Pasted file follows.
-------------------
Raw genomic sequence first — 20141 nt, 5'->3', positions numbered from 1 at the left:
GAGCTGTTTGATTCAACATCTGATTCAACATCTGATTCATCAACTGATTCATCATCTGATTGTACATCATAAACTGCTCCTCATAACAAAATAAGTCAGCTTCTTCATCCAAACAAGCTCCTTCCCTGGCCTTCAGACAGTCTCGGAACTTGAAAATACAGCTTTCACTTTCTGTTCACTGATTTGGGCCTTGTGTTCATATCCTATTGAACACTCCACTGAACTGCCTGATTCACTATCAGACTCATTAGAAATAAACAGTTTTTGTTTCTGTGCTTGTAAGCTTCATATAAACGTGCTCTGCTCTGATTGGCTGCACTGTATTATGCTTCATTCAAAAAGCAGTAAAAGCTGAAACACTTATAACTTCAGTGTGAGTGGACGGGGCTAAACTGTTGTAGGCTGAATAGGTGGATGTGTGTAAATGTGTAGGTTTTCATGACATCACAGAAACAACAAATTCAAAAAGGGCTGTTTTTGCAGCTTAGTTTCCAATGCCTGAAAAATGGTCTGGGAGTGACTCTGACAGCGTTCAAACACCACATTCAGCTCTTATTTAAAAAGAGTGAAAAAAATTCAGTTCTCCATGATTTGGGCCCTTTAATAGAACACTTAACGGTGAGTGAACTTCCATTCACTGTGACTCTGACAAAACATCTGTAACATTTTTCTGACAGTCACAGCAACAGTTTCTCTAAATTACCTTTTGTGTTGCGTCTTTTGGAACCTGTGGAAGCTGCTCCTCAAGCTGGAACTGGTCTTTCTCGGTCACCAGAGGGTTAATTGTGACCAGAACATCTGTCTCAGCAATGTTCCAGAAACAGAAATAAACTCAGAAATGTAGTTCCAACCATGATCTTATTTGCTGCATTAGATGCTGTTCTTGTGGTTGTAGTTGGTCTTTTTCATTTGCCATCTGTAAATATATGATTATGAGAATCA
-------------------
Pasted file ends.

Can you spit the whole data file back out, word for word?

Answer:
Raw genomic sequence first — 20141 nt, 5'->3', positions numbered from 1 at the left:
GAGCTGTTTGATTCAACATCTGATTCAACATCTGATTCATCAACTGATTCATCATCTGATTGTACATCATAAACTGCTCCTCATAACAAAATAAGTCAGCTTCTTCATCCAAACAAGCTCCTTCCCTGGCCTTCAGACAGTCTCGGAACTTGAAAATACAGCTTTCACTTTCTGTTCACTGATTTGGGCCTTGTGTTCATATCCTATTGAACACTCCACTGAACTGCCTGATTCACTATCAGACTCATTAGAAATAAACAGTTTTTGTTTCTGTGCTTGTAAGCTTCATATAAACGTGCTCTGCTCTGATTGGCTGCACTGTATTATGCTTCATTCAAAAAGCAGTAAAAGCTGAAACACTTATAACTTCAGTGTGAGTGGACGGGGCTAAACTGTTGTAGGCTGAATAGGTGGATGTGTGTAAATGTGTAGGTTTTCATGACATCACAGAAACAACAAATTCAAAAAGGGCTGTTTTTGCAGCTTAGTTTCCAATGCCTGAAAAATGGTCTGGGAGTGACTCTGACAGCGTTCAAACACCACATTCAGCTCTTATTTAAAAAGAGTGAAAAAAATTCAGTTCTCCATGATTTGGGCCCTTTAATAGAACACTTAACGGTGAGTGAACTTCCATTCACTGTGACTCTGACAAAACATCTGTAACATTTTTCTGACAGTCACAGCAACAGTTTCTCTAAATTACCTTTTGTGTTGCGTCTTTTGGAACCTGTGGAAGCTGCTCCTCAAGCTGGAACTGGTCTTTCTCGGTCACCAGAGGGTTAATTGTGACCAGAACATCTGTCTCAGCAATGTTCCAGAAACAGAAATAAACTCAGAAATGTAGTTCCAACCATGATCTTATTTGCTGCATTAGATGCTGTTCTTGTGGTTGTAGTTGGTCTTTTTCATTTGCCATCTGTAAATATATGATTATGAGAATCA